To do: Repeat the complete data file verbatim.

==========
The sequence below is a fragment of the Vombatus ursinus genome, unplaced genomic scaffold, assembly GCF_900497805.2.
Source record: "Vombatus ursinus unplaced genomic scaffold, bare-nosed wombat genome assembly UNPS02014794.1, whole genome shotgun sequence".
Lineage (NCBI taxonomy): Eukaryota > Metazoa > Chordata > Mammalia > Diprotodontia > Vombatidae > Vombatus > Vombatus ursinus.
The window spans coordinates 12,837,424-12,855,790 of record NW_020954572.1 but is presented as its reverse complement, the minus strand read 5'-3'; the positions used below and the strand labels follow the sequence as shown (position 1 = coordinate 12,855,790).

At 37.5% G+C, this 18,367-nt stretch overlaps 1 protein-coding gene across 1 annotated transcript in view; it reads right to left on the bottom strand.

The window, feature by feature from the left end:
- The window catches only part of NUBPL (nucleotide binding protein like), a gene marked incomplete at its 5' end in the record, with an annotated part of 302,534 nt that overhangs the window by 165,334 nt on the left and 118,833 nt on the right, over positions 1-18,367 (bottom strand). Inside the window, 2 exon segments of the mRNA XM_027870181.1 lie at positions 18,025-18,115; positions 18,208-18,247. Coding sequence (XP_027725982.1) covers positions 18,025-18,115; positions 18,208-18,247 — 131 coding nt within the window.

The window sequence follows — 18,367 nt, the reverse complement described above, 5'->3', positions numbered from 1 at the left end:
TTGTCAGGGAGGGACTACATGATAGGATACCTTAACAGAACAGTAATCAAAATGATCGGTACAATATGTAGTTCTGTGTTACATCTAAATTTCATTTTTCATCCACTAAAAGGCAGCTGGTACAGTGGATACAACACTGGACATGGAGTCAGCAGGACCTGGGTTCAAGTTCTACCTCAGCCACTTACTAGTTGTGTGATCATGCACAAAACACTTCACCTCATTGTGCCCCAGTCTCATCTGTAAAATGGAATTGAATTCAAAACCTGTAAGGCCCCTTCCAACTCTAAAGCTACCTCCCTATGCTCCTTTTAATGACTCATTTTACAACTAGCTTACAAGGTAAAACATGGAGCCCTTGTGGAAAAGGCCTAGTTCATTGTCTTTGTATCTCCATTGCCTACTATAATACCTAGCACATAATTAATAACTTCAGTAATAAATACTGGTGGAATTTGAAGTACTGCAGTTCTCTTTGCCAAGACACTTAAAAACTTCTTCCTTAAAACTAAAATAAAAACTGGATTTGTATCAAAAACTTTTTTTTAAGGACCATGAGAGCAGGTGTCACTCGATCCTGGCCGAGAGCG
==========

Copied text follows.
The sequence below is a fragment of the Vombatus ursinus genome, unplaced genomic scaffold, assembly GCF_900497805.2.
Source record: "Vombatus ursinus unplaced genomic scaffold, bare-nosed wombat genome assembly UNPS02014794.1, whole genome shotgun sequence".
Lineage (NCBI taxonomy): Eukaryota > Metazoa > Chordata > Mammalia > Diprotodontia > Vombatidae > Vombatus > Vombatus ursinus.
The window spans coordinates 12,837,424-12,855,790 of record NW_020954572.1 but is presented as its reverse complement, the minus strand read 5'-3'; the positions used below and the strand labels follow the sequence as shown (position 1 = coordinate 12,855,790).

At 37.5% G+C, this 18,367-nt stretch overlaps 1 protein-coding gene across 1 annotated transcript in view; it reads right to left on the bottom strand.

The window, feature by feature from the left end:
- The window catches only part of NUBPL (nucleotide binding protein like), a gene marked incomplete at its 5' end in the record, with an annotated part of 302,534 nt that overhangs the window by 165,334 nt on the left and 118,833 nt on the right, over positions 1-18,367 (bottom strand). Inside the window, 2 exon segments of the mRNA XM_027870181.1 lie at positions 18,025-18,115; positions 18,208-18,247. Coding sequence (XP_027725982.1) covers positions 18,025-18,115; positions 18,208-18,247 — 131 coding nt within the window.

The window sequence follows — 18,367 nt, the reverse complement described above, 5'->3', positions numbered from 1 at the left end:
TTGTCAGGGAGGGACTACATGATAGGATACCTTAACAGAACAGTAATCAAAATGATCGGTACAATATGTAGTTCTGTGTTACATCTAAATTTCATTTTTCATCCACTAAAAGGCAGCTGGTACAGTGGATACAACACTGGACATGGAGTCAGCAGGACCTGGGTTCAAGTTCTACCTCAGCCACTTACTAGTTGTGTGATCATGCACAAAACACTTCACCTCATTGTGCCCCAGTCTCATCTGTAAAATGGAATTGAATTCAAAACCTGTAAGGCCCCTTCCAACTCTAAAGCTACCTCCCTATGCTCCTTTTAATGACTCATTTTACAACTAGCTTACAAGGTAAAACATGGAGCCCTTGTGGAAAAGGCCTAGTTCATTGTCTTTGTATCTCCATTGCCTACTATAATACCTAGCACATAATTAATAACTTCAGTAATAAATACTGGTGGAATTTGAAGTACTGCAGTTCTCTTTGCCAAGACACTTAAAAACTTCTTCCTTAAAACTAAAATAAAAACTGGATTTGTATCAAAAACTTTTTTTTAAGGACCATGAGAGCAGGTGTCACTCGATCCTGGCCGAGAGCG